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Mark Stryker

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About Mark Stryker

  • Birthday 08/10/1963

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    detroit, mi

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  1. https://www.arts.gov/news/press-releases/2024/announcing-2025-nea-jazz-masters
  2. All -- thanks for the enlightening responses.
  3. I have always read that Don Pullen played organ/piano with Arthur Prysock and wrote arrangements for him -- but I had never found any recorded examples of this until today, when I found Prysock's 1969 LP "Where the Soul Trees Grow" (King Records) at Peoples' Records in Detroit. Pullen is listed as the arranger in the credits, but no other personnel is given. Of course, the record is on YouTube. Pyrsock sounds great on this record and I dig the soulful vibe of the charts and some surprising repertoire choices. While we're on the subject, does anyone know other recorded examples of Pullen as an soul/R&B sideman?
  4. I knew James well -- #JazzFromDetroit -- an earnest, super-positive spirit with a bit of the religious revivalist in his aura and an eccentric streak who would refer to himself in interviews in the third person. He would say things like: "I said, 'Tatum,' what you need to do is write a piece called "Rise Up Detroit!" Whenever I asked how he was doing, he might say something like, "Well, Tatum is 75 and still vibrating." He was a Southern transplant, who made his career as public school music teacher in Detroit but also also a jazz pianist and composer. He made things happen, most notably creating the James Tatum Foundation for the Arts in 1987, which would eventually grant some $500,000 in scholarships to roughly 500 Detroit-area students who went on to study music, dance, theater, etc. in college. The biggest annual fundraiser for the foundation was a sprawling concert he would produce at Orchestra Hall in Detroit. Often he would write a new large-scale piece for the performance. Not sure if this particular Mass was originally written for such an occasion, but but I do remember it being performed at one of the concerts I attended. He died in 2021 at the age of 90.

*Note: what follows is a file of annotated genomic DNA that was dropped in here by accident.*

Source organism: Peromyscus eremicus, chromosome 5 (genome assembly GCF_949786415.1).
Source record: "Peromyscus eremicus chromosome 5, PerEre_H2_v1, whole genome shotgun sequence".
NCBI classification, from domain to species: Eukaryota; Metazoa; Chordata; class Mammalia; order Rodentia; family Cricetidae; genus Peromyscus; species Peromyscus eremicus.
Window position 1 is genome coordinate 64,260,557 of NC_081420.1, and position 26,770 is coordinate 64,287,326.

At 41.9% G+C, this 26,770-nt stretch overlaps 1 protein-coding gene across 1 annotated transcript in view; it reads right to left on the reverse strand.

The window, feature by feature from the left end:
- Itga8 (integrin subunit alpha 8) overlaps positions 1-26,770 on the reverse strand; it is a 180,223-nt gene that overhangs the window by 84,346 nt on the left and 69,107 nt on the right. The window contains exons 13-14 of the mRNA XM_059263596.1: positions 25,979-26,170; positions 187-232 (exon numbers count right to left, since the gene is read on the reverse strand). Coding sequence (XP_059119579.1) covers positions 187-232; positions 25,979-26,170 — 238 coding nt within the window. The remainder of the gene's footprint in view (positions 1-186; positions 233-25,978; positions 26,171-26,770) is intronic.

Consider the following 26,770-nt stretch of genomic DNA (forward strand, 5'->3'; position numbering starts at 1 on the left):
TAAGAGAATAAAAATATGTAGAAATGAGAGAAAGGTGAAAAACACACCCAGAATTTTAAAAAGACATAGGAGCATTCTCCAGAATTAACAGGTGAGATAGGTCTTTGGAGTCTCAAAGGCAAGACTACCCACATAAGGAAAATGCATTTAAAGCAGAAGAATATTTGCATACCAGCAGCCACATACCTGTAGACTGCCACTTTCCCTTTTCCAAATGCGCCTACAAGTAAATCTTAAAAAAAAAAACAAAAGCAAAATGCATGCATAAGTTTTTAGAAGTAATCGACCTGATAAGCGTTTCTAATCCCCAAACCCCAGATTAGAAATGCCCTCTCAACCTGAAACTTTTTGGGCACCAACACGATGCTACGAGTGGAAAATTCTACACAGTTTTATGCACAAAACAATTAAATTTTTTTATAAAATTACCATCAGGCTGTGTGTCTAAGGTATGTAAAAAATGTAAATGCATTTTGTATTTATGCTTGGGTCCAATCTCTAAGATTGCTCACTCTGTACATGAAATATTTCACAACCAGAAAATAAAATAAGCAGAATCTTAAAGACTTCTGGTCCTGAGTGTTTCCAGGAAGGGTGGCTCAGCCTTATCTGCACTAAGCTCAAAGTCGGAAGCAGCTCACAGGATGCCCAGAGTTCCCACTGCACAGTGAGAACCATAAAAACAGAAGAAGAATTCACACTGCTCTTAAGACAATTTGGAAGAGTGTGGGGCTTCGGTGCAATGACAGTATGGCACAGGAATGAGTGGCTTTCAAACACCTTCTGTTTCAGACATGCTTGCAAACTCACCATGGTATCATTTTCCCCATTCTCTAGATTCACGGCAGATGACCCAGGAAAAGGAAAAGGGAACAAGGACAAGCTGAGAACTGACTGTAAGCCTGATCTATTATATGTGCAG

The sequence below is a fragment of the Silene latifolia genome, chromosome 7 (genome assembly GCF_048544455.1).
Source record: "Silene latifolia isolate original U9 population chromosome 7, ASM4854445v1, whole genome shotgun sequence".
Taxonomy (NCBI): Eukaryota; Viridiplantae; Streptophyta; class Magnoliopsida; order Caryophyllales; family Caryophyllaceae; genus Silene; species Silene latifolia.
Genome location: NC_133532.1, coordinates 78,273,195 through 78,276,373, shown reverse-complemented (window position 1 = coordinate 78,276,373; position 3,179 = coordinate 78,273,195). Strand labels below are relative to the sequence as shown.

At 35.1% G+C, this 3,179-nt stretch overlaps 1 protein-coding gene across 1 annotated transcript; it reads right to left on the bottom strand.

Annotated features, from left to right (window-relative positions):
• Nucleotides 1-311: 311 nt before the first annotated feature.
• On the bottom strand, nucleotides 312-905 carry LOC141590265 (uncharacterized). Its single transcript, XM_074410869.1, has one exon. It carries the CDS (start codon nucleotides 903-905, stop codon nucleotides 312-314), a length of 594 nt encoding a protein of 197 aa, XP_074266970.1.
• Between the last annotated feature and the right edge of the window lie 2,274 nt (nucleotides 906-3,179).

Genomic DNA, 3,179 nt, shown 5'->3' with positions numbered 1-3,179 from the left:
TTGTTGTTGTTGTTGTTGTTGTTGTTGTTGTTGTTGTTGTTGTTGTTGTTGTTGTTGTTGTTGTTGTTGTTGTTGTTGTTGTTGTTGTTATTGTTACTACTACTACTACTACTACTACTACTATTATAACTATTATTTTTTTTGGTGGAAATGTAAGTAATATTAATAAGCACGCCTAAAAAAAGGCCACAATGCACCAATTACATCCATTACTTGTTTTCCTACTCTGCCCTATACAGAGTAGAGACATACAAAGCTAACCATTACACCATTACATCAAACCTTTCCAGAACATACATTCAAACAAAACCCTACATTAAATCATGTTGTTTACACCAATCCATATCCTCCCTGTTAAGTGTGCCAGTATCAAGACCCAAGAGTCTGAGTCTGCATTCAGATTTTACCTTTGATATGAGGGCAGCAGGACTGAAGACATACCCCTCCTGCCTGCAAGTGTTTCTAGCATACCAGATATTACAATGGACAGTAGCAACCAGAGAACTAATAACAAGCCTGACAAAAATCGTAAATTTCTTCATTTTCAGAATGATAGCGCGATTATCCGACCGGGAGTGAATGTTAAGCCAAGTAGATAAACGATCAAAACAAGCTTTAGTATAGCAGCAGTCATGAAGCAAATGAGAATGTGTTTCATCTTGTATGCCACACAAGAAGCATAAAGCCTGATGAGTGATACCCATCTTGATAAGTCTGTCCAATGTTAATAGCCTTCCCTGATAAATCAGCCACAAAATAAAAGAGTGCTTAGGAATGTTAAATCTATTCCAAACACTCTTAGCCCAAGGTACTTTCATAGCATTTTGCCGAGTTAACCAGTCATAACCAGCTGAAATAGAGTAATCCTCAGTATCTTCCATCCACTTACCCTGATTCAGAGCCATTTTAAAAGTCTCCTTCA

5. I believe his wife is French and a non-native English speaker so this may have something to do with what sounds like odd sentiment and syntax.
  6. The first two I would search for are Max Roach +4 (with Rollins/Dorham) and The Max Roach 4 Play Charlie Parker (Dorham/Mobley or Coleman). These are both tremendous records with everyone in peak form. "Jazz in 3/4 Time" is not as strong or consistent overall, though Rollins plays his ass off, especially on "Valse Hot," where he's wilder and more creative than on the original version on his own record a year earlier.
  7. There was only one of those. R.I.P.
  8. Cool podcast series about the history of jazz concerts at the Museum of Modern Art. https://www.moma.org/magazine/articles/1066?sc_src=email_6099927&sc_lid=604885617&sc_uid=aS5gTmJNVc&sc_llid=41242&sc_eh=6b33ec2e2398ebc11&utm_source=Emarsys&utm_medium=email&utm_campaign=MSHIP_Engagement_Roundup_20240628_All+active&&mi_u=119402927&mi_ecmp=6099927
  9. See Lewis Porter's Coltrane biography, pages 98-99. Some measured negative comments about Coltrane from Nat Hentoff in a Downbeat review of the quintet's first LP on Prestige. Quotes from Sy Johnson also provide context.
  10. That's a LONG version -- too long, really. Gonsalves was often great at sustaining extended solos, but not every time ...
  11. Answering the opening question: Audiophile LP reissues mastered at 45 rpm have been a thing for a long time.
  12. Morgan and Hubbard also both appear on Blakey's "Golden Boy" recorded in late spring 1964.
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